Many thanks to Joanne Doucette, local historian and naturalist, for sharing this fascinating collection of quotations about High Park's early years.
STOP THE VANDALISM
Visitors to High park [sic] are tearing up the ferns and wild flowers and carrying them away in great bunches to such an extent that, it is safe to say, a cartload is removed every Saturday. This is vandalism of a most reprehensible nature. The flowers and ferns will not live a day after being plucked, and more than that, they belong to a city park. People who go to look upon them have as much right to enjoy them as those who take nature’s beauties away. The authorities should stop the practice, if the people themselves have not shame enough o see the wrong they are doing.
Source: Toronto Star, Monday, June 8, 1894
SAVED HIGH PARK
A Bonfire Spreads at Howard Lake and Threatens the Woods.
Some small boys with fire-crackers set fire to the grass near Howard Lake yesterday afternoon, and the strong wind which was blowing at the time caused the flames to spread rapidly. It was feared that the woods in the vicinity would be destroyed, but hard work on the part of those living in the vicinity prevented any serious damage.
Source: Toronto Star, November 2, 1896
Army of Crows in High Park
The crows are congregating by thousands in High Park for the winter. For the past week they have been assembling, large flocks arriving from every direction, until there are now said to be in the neighborhood of 5,000 of these coal black, noisy birds, using the park as a review ground and sleeping quarters.
Every morning at daybreak the mighty army breaks up into four or five sections and goes upon a foraging expedition and just as regularly at four o’clock in the evening the army reunites. Then for an hour a deafening, screeching, public meeting is held, at which each and every member of the brigade endeavors to address the chair at once. Then away to roost.
Source: Toronto Star, Nov. 5, 1897
Source: Globe Saturday, April 17, 1880
Source: Toronto Star, April 18, 1898
On turning westward into Dundas Street proper we were soon in the midst of a magnificent pine forest which remained long undisturbed. The whole width of the allowance for road was here for a number of miles completely cleared. The highway thus well defined was seen border on the right and left with a series of towering columns, the outermost ranges of an innumerable multitude of similar tall shafts set at various distances from each other and circumscribing the view in an irregular manner on both sides, all helping to bear up aloft a matted awning of deep green through which here and there glimpses of azure could be caught, looking bright and cheery.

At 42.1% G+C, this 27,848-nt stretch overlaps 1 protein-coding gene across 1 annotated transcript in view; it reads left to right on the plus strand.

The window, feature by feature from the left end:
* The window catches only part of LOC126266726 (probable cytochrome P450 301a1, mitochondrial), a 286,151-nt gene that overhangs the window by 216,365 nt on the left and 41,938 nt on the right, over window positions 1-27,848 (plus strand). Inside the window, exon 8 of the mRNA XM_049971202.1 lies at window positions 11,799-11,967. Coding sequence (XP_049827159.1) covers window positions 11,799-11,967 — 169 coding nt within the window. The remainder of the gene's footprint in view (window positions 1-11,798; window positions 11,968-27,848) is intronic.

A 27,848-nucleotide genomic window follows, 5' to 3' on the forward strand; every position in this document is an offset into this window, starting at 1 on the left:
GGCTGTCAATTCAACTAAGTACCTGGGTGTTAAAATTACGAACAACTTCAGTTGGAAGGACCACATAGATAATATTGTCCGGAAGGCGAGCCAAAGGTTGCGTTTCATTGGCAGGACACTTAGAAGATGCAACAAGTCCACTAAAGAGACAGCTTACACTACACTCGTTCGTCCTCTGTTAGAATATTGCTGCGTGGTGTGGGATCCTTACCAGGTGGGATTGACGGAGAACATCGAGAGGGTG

The yellow pine predominated, a tree remarkable for the straightness and tallness of its stems and for the height at which its branches begin.
No fence on either hand intervened between the road and the forest; the rider at his pleasure could rein his horse aside at any point and take a canter in amongst the columns, the underwood being very slight. Everywhere at the proper season the ground was sprinkled with wild flowers--with the wild lupin and the wild columbine--and everywhere at all times the air was more or less fragrant with resinous exhalations.
...a beaten track branched off westerly which soon led the equestrian into the midst of beautiful oak woods, the trees constituting it of no great magnitude, but as is often the case on sandy plains, of a gnarled, contorted aspect, each presenting a good study for the sketcher. This track also conducted to the Humber, descending to the valley of that stream where its waters, now become shallow but rapid, passed over sheets of shale. Here the surroundings of the bridleroad and foot-path were likewise picturesque, exhibiting rock plentifully amidst and beneath the foliage and herbage.
Source: Scadding, Henry. Toronto of Old. Edited by Frederick H. Armstrong. Toronto & Oxford: Dundurn Press, 1987, 272-273.
Source: David Boyle, Roland B. Orr, editors. Annual Archæological Report, Ontario Archaeological Museum, Toronto, 1889, p. 74. NOTE: The editors were wrong. Native peoples were quite capable of producing petroglyphs. It’s amazing that one was found here. [JD]
Surely you have not forgotten the toll-gate at Sunnyside that stood just west of Roncesvalles, on the south side just by the big oak tree? Every horse-drawn vehicle of the early days, the days of my boyhood in the 80’s and 90’s, coming into town from the Lake Shore Road or leaving town from the west via that old thoroughfare, was required to pay toll, and the gate was there to stop traffic till he did, though I cannot remember that this gate was ever actually closed. The toll-keeper’s cottage was close beside the gate. Cottage, oak tree, field, road, railway track, the very ground of the site, are gone now, being replaced by the Sunnyside Bridge over the railway track and the new railway grade, now one of the busiest highway intersections in Canada.